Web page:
The Grey Wolves of Europe

The grey wolf (Canis lupus) is one of the Northern Hemisphere’s most iconic carnivores. However, in a matter of centuries, the grey wolf has been exterminated from at least a third of its former range [1]. Until 2004, wolves remained listed as “Vulnerable” on the IUCN Red List for Endangered Species [1]. The grey wolf is now making an unexpected comeback in North America and Europe [2–4]. A proposal to strip the grey wolf of the protection from the US Fish and Wildlife Service (USFWS) recently sparked debate, leading to an independent review of the species’ situation in North America [5]. Despite the recovery wolves are making, retracting their protected status could reverse this situation once again [5]. What’s more, a mere rise in numbers may not suffice to ensure the future of the species, as extreme population reduction and fragmentation come with less apparent, genetic consequences as discussed below [6–8]. Additionally, as an apex predator, a great deal of controversy surrounds the conservation and return of the grey wolf [4]. With this short essay I intend to give a brief overview of some of the biological and cultural challenges facing the conservation and return of the grey wolf in Europe.


Though on a global scale the grey wolf’s numbers never plummeted to critical levels as many other carnivores have [1, 9, 10], on a local scale many geographic populations became extinct (see Figure 1 for European distribution). Remaining populations were reduced and fragmented. There have been increasing concerns regarding the consequences of small populations may have for species conservation [7, 8]. It may seem intuitive that small isolated populations are at greater risk of extermination by natural or anthropogenic catastrophes, such as disease or hunting; however, less evident effects may occur at the genetic level.
Figure 1 - Historical (orange, light) and present
(red, dark) grey wolf distribution in Western Europe.
Sources: WWF Germany, IUCN Red List,
and the European Commission.


As the size of a panmictic population is reduced, random genetic drift will increase, as will the occurrence of inbreeding [11]. Increasing effects of drift weaken the force of selection for the fittest individuals, as alleles are randomly fixed in the population [11]. Inbreeding can augment the chances of recessive deleterious alleles being uncovered [11]. Both processes ultimately reduce the genetic diversity of populations, reducing their adaptability and evolutionary potential, and causing a positive feedback effect of further population loss and greater risk of individual deaths [12]. The extent to which drift and inbreeding depression will affect populations depends on the genetic composition of the initial population [8] and environmental stress [13]. Therefore, to ensure the grey wolf’s future it may be important to assess whether there are any resounding genetic effects overshadowing the current populations, which could hinder the long-term survival of the species.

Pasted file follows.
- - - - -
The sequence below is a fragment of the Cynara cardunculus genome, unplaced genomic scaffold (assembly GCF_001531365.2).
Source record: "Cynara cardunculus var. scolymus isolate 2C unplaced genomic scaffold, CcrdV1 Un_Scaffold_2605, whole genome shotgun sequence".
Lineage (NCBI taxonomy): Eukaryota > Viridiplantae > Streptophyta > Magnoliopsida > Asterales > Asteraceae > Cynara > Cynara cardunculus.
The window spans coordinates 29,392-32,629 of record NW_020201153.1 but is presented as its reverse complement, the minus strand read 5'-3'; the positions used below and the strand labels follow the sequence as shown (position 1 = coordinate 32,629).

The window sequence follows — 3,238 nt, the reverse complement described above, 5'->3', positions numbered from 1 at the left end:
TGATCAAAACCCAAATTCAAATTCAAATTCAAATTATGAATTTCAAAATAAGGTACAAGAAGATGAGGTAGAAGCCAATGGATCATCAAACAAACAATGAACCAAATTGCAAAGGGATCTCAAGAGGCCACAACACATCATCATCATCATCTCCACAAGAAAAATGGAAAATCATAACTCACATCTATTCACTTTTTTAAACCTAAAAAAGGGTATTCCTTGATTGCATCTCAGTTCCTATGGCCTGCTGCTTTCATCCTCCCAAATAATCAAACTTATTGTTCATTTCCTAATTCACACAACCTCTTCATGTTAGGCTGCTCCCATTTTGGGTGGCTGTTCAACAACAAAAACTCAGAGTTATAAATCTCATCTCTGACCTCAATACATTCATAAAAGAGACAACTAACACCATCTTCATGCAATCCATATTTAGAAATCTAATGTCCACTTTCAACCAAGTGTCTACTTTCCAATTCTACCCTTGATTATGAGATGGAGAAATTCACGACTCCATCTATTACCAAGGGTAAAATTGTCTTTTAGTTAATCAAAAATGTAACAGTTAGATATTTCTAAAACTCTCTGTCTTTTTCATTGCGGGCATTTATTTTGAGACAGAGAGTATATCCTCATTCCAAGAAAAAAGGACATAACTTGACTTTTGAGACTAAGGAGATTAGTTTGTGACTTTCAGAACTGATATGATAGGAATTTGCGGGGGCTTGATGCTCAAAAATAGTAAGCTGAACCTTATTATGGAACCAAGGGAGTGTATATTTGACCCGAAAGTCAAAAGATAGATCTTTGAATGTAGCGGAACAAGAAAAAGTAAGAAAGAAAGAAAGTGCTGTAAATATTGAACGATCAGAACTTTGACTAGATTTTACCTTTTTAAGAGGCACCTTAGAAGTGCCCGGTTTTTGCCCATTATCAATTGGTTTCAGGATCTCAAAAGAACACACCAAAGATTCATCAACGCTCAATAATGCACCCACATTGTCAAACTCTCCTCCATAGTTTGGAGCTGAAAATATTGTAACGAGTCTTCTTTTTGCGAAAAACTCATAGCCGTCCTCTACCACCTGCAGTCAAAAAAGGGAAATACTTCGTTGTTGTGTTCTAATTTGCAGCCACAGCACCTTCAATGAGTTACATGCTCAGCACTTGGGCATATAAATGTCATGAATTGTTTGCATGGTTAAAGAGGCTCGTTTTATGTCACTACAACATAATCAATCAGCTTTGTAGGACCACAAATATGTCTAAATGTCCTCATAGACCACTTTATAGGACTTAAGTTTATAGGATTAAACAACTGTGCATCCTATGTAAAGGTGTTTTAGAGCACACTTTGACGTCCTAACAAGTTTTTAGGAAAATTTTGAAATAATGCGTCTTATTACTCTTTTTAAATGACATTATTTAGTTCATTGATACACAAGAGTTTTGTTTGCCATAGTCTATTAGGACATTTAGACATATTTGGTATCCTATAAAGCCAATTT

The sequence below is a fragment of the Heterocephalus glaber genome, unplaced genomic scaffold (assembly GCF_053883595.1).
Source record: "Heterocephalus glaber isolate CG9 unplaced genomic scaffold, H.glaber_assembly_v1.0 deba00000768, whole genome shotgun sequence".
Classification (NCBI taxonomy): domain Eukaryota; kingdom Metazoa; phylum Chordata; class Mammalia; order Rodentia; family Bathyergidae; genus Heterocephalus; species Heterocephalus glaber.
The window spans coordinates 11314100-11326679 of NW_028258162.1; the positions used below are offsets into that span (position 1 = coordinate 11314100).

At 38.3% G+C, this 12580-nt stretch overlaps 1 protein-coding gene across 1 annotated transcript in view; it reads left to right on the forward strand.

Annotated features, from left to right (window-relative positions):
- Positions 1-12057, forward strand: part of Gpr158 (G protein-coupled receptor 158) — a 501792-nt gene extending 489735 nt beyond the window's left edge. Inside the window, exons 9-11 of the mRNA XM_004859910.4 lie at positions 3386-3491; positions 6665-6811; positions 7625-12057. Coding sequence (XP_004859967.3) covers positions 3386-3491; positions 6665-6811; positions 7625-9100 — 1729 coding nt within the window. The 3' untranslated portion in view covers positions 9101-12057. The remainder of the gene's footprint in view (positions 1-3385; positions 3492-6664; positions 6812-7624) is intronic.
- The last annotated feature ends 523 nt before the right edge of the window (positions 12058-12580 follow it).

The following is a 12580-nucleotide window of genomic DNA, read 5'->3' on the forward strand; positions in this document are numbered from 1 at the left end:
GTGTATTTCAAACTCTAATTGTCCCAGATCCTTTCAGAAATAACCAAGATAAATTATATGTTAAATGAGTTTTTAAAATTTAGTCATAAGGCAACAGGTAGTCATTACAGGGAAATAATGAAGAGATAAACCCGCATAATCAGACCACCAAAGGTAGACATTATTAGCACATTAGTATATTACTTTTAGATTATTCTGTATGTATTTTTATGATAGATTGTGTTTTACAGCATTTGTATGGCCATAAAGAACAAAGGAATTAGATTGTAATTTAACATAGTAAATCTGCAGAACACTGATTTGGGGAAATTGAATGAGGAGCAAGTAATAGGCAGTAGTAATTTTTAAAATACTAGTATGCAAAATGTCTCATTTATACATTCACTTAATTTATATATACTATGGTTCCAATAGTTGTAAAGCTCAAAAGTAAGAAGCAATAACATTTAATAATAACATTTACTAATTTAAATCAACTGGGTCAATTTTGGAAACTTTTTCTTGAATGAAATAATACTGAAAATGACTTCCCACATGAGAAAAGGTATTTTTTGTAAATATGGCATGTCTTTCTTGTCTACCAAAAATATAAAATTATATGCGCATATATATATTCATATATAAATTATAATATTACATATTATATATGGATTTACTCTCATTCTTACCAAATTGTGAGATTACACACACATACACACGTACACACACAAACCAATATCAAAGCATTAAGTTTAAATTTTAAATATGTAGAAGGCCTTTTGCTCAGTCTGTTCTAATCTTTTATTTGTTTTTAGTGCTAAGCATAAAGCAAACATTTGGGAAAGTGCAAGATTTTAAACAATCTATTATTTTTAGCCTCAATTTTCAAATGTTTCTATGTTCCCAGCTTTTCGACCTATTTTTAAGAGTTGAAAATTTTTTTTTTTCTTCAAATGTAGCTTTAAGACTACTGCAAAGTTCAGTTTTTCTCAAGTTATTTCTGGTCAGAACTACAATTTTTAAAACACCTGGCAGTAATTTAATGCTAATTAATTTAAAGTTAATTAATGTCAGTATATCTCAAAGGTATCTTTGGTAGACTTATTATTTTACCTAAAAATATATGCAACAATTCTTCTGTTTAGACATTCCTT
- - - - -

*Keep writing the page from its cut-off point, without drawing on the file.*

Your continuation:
A pair of Eastern European wolves that established themselves in Scandinavia offered a unique opportunity for biologists to assess the genetic and fitness consequences of small populations from its founding [8, 14]. The current population suffers from a degree of inbreeding equivalent to full sibling matings, which correlates with developmental problems [15] and smaller litter sizes [14]. The introduction of new genetic material to the population seemed to counteract inbreeding depression by increasing heterozygosity and ultimately lead to population expansion (whether this is directly related to heterozygosity itself or other factors is less clear) [14]. This “rescue” was short-lived and did not prevent a subsequent decrease in heterozygosity and increase in inbreeding [8]. Bensch et al. [16] warned of the disparity  between heterozygosity and inbreeding coefficient in the Scandinavian population, and demonstrated what appears to be selection for heterozygosity in the grey wolf. Selection for heterozygosites favours the retention of genetic variation despite the counteracting effect of drift [16]. This selective pressure may make the best of a bad situation, but without gene flow between populations, the overall fitness of this Scandinavian wolves is likely to decrease [8].

The case of the Scandinavian grey wolves sheds hope on the possibility of recovering genetic diversity in severely inbred populations. Perhaps more importantly, the Scandinavian example highlights the importance of gene flow and connectivity between wolf populations. Anthropogenic landscape changes can be a barrier to gene flow. Pilot et al. [17] determined that vegetation was the most strongly correlated factor explaining the genetic structure of European grey wolf populations. This may be partly due to the enormous influence wolves are known to have on their surrounding habitat, due to their control of grazers [4, 18, 19]. However, it seems plausible that vegetation composition could have a causative effect on wolf dispersal and distribution, by determining that of its prey items. On an evolutionary scale, the preferred prey items of a given wolf population will be influenced by what is available in a given region; on an ecological scale, there may be a learned component influencing their preference. These mutually entwined mechanisms could lead to genetic divergence of populations based on their prey preference and/or hunting strategy. Altering habitat and availability of specific prey, therefore, limits wolf distribution and meta-population connectivity, despite the great dispersal capabilities of grey wolves [6, 17].

Despite locally adapted preferences for vegetation and prey types, the grey wolf has proven itself to be a highly adaptable species: their spread throughout Europe has restored populations in the mountains and plains of Northern and Central Spain [3]; they have returned to places like Germany and Scandinavia, where they had been actively exterminated [4, 8, 14]; and while the glacial cycles of the Pleistocene deeply affected most European flora and fauna, climate change seems to have had relatively little impact on the distribution and population genetics of the grey wolf [20]. However, the environmental resilience of the grey wolf cannot confer it the means to pass some man-made and natural obstacles [1]. The United Kingdom (UK) and Ireland perhaps represent the clearest examples of this. Separated from the rest of Europe by the English Channel and the Irish Sea, the only way for wolves to once again become established is to be reintroduced by humans.